The Have’s & Have Not’s – Hong Kong

6 07 2014

The second leg of our grand Asian tour was the mighty city of Hong Kong. A former British colony, fought over between the Brit’s and Chinese over tea and opiates. Now handed back to the Chinese mainland after 100 years of lease. An intensely populated group of islands with a very interesting history.

This was my first visit to Hong Kong, and a long awaited one. Surprising really as I have visited most of the surrounding area. Struck by the natural beauty of the place, lush green forest everywhere juxtaposed by skyscrapers and apartment blocks clinging to the hillside. As a Brit, it felt almost natural. Driving on the left side, British style number plates everywhere. Yet somewhat alien to me. The home comforts transported to a foreign faraway land.

Unable to withdraw any local currency from the ATM’s in the airport, I relied upon my friend to make our journey happen. The taxi driver gave the impression that we were inconveniencing him somewhat by our presence. Unable to understand very clear English, he made me enter the destination into my mobile. Extremely aware of roaming costs, I gingerly put the hotel’s address into the phone. Unable to understand he switched to Google Navigation. With a squeal of horror I snatched the phone away from him! Why he needed my mobile I have no idea. I counted no less than eight mobiles around the confines of his cab. Everything from old Nokia to Samsung 3G tablets surrounded him. He must have been cooking from the inside out based upon the radiation!

What I noticed first was the opulence of the city. Huge adverts adorned the side of buildings, showing Prada, Gucci and other such over priced names. Very large Mercedes (what is the plural of Mercedes), BMW and a regular Porsche appearance drove alongside us. This was a city of money and excess. The hotel was modern, swish and more importantly air conditioned as the temperature outside was approaching 35C!

As we had a half day vacation we headed over to Kowloon. Taking the old ferry across the bay, it was wonderful to look back at the soaring skyline of Hong Kong island. The ancient ferry began to dock and I remarked upon the condition of the mooring rope to my friends, as it was being wound around the capstan. An old hemp rope, it was knackered and ready to be retired. I joked that we should move back, in case the rope snaps – someone might lose their head. Yet again my Spider Sense proved correct, and with a huge CRACK the rope snapped. Luckily no-one was injured. The second we stepped off the ferry in Kowloon, every few meters someone of either Arabic or Indian descent asked if we wanted a fake Rolex. It was annoying at first and became tedious quickly.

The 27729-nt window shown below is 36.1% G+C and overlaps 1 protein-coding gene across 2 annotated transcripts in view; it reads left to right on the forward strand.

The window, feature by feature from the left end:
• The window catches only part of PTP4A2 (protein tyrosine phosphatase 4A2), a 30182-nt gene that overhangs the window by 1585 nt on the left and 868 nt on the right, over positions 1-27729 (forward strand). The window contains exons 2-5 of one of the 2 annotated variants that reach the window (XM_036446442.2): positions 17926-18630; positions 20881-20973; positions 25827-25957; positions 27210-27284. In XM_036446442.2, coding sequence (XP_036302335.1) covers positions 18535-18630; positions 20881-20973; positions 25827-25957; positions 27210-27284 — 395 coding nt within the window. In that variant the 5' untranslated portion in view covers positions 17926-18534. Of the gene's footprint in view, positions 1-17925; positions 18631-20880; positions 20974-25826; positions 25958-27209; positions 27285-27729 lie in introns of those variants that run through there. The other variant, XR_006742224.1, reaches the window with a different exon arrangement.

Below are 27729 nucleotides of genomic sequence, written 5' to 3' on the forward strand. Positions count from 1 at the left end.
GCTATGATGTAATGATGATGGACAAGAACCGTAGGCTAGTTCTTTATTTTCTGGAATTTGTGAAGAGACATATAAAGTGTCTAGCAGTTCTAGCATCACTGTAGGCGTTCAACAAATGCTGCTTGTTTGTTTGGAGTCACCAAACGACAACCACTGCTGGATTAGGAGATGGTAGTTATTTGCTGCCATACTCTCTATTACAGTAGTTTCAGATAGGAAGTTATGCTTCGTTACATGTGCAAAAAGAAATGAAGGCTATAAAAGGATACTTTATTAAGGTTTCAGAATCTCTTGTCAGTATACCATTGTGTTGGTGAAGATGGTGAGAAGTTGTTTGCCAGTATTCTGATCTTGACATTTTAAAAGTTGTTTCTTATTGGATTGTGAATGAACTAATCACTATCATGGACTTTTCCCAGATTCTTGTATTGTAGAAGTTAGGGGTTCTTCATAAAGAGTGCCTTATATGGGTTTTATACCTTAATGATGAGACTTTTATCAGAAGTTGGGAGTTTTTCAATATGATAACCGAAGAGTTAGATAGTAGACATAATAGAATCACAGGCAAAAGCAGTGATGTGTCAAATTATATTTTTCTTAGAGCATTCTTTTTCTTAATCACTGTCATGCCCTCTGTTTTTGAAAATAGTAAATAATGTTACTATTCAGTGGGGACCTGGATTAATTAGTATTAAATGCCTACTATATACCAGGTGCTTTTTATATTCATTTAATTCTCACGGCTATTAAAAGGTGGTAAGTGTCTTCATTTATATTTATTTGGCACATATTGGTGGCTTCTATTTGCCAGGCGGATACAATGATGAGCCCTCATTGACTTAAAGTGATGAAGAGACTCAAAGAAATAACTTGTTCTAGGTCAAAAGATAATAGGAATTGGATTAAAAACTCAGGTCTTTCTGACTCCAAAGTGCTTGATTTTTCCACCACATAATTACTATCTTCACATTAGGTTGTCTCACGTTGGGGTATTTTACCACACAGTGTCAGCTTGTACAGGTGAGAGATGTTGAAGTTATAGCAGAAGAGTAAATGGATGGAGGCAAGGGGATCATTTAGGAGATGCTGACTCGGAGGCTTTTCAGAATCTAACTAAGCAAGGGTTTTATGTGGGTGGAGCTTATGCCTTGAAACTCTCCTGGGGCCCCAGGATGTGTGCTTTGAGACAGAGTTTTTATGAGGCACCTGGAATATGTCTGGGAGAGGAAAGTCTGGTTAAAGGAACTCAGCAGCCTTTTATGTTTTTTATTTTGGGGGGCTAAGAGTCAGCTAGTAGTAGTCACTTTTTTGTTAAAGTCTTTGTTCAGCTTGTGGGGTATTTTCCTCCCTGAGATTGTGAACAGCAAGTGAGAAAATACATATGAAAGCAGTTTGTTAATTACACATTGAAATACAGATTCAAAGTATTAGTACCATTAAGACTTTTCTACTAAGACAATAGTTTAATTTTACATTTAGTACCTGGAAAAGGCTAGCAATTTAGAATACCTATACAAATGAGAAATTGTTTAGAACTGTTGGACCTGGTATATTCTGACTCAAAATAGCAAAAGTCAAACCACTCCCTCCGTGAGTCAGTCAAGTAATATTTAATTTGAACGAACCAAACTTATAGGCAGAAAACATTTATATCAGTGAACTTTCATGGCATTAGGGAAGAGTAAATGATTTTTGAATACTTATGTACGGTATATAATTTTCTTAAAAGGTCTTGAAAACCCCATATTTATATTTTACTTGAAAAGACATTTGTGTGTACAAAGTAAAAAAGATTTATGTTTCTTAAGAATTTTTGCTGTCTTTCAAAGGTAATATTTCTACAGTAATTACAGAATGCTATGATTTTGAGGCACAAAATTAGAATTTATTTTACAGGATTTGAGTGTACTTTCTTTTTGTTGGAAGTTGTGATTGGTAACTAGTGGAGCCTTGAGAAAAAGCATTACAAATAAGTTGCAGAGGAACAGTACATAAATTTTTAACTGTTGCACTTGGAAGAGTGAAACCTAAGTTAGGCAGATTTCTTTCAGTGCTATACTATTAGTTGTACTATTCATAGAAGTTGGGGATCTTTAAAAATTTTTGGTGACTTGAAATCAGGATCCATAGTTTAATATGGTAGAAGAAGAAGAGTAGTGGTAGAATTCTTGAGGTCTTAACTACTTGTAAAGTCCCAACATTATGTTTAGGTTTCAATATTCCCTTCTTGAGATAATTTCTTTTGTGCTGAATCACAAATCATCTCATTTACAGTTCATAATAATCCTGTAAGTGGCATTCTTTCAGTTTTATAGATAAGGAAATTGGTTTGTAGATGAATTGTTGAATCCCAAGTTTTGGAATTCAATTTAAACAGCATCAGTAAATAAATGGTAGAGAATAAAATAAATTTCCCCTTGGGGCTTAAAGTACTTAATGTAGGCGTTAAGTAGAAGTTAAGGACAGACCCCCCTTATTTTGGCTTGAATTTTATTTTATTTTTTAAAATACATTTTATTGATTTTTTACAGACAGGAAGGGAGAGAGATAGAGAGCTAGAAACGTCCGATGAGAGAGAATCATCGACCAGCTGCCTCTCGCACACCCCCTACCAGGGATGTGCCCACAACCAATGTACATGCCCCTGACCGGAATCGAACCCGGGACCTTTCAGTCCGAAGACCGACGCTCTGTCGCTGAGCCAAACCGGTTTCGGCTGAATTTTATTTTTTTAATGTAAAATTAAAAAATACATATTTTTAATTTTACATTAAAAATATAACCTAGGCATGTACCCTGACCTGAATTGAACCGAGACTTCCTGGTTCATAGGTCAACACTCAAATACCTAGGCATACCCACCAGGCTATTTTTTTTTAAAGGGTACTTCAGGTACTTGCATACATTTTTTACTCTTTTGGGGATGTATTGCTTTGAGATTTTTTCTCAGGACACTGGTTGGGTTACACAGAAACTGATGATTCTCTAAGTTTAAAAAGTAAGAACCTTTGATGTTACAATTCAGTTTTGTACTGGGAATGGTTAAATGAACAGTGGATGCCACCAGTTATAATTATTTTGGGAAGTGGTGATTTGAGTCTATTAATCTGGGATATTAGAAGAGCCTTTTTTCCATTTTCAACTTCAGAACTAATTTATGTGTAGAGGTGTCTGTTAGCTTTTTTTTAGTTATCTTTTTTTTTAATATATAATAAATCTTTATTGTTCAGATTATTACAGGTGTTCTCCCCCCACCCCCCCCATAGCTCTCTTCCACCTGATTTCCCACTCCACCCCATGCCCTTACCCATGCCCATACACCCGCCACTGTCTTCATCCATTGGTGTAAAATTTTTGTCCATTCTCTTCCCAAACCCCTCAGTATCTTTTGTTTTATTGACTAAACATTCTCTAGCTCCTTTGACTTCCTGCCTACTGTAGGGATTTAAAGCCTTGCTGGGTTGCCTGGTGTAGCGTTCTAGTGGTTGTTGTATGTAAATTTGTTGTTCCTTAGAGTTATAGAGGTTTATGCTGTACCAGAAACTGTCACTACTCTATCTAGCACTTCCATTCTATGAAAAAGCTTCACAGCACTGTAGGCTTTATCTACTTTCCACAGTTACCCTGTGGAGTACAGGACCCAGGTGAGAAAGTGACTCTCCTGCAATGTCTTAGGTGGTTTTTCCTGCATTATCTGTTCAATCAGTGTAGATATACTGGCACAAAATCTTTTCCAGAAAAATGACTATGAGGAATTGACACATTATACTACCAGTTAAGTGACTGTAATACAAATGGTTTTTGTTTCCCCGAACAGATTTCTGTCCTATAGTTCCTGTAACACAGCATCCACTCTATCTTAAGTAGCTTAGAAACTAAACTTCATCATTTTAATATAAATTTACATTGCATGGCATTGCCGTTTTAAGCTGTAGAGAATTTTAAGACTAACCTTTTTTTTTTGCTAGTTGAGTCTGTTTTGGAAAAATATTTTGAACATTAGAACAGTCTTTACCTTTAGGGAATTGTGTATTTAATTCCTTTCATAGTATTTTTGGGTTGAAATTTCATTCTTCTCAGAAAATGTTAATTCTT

We walked up towards Nathan Street and the infamous Temple Street market. Land of the fake and cheap. This really felt like China compared to Hong Kong island. There was very little opulence here, people searching through garbage bins for food. The overpowering smell of sweat and old food mingling with the hot air. This was a different country completely. Fake goods refused (ahem) we returned via the cool and efficient MRT to our hotel.

The next day was the big meeting. Standing in the office, looking out at (again) the soaring skyscrapers, I noticed a very different street. Almost forgotten amongst the modern, this was a 1950’s apartment block that had not seen paint in a century at least. Iron bars across the windows, grimy smears of dirt everywhere. The occasional individual looking disheveled coming out of the doors. This was Hong Kong island, not Kowloon. I was really struck yet again by the huge difference between those who have even a reasonable income in Hong Kong, and those who aren’t working or simply don’t earn enough. It was not a small gap between the two, it was a Grand Canyon sized gap. How do these two alien species get along together?

Hong Kong has a very uncertain future. The day that we left there was a huge democracy rally against the Chinese government. HK inhabitants have a fierce independence that they wish to protect. I only wonder about those unlucky enough to not live in a nice air conditioned apart, how does their future look?


The Have’s & Have Not’s – Manila

2 07 2014

Three meetings/tasks, three Asian countries. Sounds easy when you let it roll off your tongue doesn’t it? However, three very diverse Asian countries. Each in very differing states of development and economic make up. Each with a very different political system. Each with their own unique issues and humanitarian problems.